In recent months, Foxman has made a number of statements criticizing the Israeli government that have aroused the ire of many Israel supporters. But as one who condemned these recent remarks as flawed and highly inappropriate, I consider him, overall, one of the greatest champions of Israel on the American scene.

Moreover, there have been occasions where he bravely stood up, virtually the sole voice from the American Jewish establishment expressing concern and even respectfully challenging President Barack Obama himself when he believed he was out of line in relation to Israel. Foxman occasionally allowed his liberal instincts to propel him in the wrong direction, but his passionate love for Israel and the Jewish people would never encourage him to knowingly undermine the Jewish state in order to curry favor. Thus, even when I felt obliged to condemn his policies or vigorously criticize a position, I would still defend his motivations to detractors.

In his recent interview with David Horovitz of The Times of Israel, he expressed the passion for Zionism that has always motivated him. He stated: “I am one of those who believes that Israel does not have a partner in Abu Mazen [Palestinian President Mahmoud Abbas]. And therefore I would do everything in my power to expose it and even take risks to expose it.” This would certainly not endear him with his leftist constituency.

Foxman’s stirring call issued on his last day in office, warning of the dangers of the Iranian nuclear accord of the P5+1 nations and urging Congress to reject the deal or at least seek to overcome the serious flaws, could be a formula for other mainstream Jewish organizations to emulate. It is courageous statements like this that distinguish him from many other Jewish liberals who seem more concerned about toeing the Third World approach of their president rather than defending the interests of their people and the well-being of the U.S.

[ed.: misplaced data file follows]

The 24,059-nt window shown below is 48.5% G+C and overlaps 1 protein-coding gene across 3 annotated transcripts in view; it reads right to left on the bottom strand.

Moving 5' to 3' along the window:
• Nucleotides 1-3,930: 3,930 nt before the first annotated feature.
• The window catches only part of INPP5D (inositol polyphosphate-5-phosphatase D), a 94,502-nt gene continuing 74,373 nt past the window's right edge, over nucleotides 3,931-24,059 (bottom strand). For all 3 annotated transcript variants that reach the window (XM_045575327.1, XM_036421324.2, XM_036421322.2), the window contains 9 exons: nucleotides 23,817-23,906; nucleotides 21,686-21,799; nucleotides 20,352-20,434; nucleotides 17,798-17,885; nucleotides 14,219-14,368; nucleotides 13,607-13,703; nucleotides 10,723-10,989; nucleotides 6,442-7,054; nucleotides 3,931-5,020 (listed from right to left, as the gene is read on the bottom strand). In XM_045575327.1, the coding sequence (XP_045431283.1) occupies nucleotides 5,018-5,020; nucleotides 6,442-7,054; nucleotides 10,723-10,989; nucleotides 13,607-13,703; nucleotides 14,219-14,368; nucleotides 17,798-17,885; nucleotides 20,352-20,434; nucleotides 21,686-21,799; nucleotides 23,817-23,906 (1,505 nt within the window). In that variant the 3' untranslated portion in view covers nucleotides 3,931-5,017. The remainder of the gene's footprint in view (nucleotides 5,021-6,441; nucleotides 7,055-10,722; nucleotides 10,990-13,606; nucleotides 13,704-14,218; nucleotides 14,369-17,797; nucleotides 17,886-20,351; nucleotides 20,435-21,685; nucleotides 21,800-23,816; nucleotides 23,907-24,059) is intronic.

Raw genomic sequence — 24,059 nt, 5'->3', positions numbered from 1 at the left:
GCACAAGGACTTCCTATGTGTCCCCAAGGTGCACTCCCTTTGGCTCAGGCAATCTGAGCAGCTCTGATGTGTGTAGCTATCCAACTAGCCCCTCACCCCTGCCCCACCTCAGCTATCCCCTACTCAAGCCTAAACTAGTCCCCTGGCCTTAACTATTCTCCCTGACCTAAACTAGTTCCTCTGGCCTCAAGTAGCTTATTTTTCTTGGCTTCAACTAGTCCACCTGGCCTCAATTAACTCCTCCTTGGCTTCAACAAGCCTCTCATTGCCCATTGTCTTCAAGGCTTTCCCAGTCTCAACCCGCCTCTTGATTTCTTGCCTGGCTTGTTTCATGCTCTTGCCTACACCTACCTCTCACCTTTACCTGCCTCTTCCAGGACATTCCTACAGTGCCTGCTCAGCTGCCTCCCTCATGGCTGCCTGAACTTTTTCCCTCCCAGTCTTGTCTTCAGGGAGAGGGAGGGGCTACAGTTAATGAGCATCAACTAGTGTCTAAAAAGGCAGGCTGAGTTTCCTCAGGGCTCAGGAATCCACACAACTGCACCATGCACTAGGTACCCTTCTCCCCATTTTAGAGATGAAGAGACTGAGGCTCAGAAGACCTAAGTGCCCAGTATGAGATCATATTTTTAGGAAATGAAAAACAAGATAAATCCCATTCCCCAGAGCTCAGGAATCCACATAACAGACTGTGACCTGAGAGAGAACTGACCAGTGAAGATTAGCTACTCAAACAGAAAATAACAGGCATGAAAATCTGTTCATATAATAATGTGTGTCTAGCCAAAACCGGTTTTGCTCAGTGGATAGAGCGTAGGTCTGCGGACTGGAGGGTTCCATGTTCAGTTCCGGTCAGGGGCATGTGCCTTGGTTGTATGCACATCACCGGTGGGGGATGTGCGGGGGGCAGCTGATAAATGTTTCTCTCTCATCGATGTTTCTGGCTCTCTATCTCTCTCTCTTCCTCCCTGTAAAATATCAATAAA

Many of today’s Jewish liberals lack an appreciation of the centrality of Israel in Jewish life and its crucial contribution to Jewish identity, which in turn dilutes their motivation to rally behind the embattled Jewish state. If they had absorbed the love of Israel and passion for the Jewish people that Foxman embodies, there would still be major differences but the bitter conflicts that have divided the Jewish community might have been averted.

It is impossible to replicate a leader like Foxman whose Jewish identity was forged by exposure to the Holocaust and the struggle for a Jewish state.

His successor, Jonathan Greenblatt, is basically unknown to the public. Having worked as a special assistant to Obama on domestic programs, he gives reason for concern, especially as he seems to have minimal exposure to or experience with Israel. He made some of us squirm at his initial address when he stated explicitly that he considers his principal challenge a commitment to tikkun olam. There is thus a major question as to whether under the new leadership, the ADL will retain its overall engagement and pro-Israel orientation.

Irrespective of the outcome, I predict that even those who disagreed with and were highly critical of Foxman’s political approach will miss the presence of one of the most charismatic Jewish leaders to have emerged in the post-Holocaust era.

Foxman has contributed many years of outstanding devotion, commitment and service to the American Jewish community and Israel. He will now become ADL director emeritus, hopefully maintaining a role in public Jewish life and remaining a powerful voice for Jewish causes and Zionism.

Isi Leibler will be travelling for the next few weeks and will not be writing his weekly column.  He plans to resume at the end of August. Wishing all readers an enjoyable summer.
Isi Leibler may be contacted at ileibler@leibler.com

This column was originally published in the Jerusalem Post and Israel Hayom.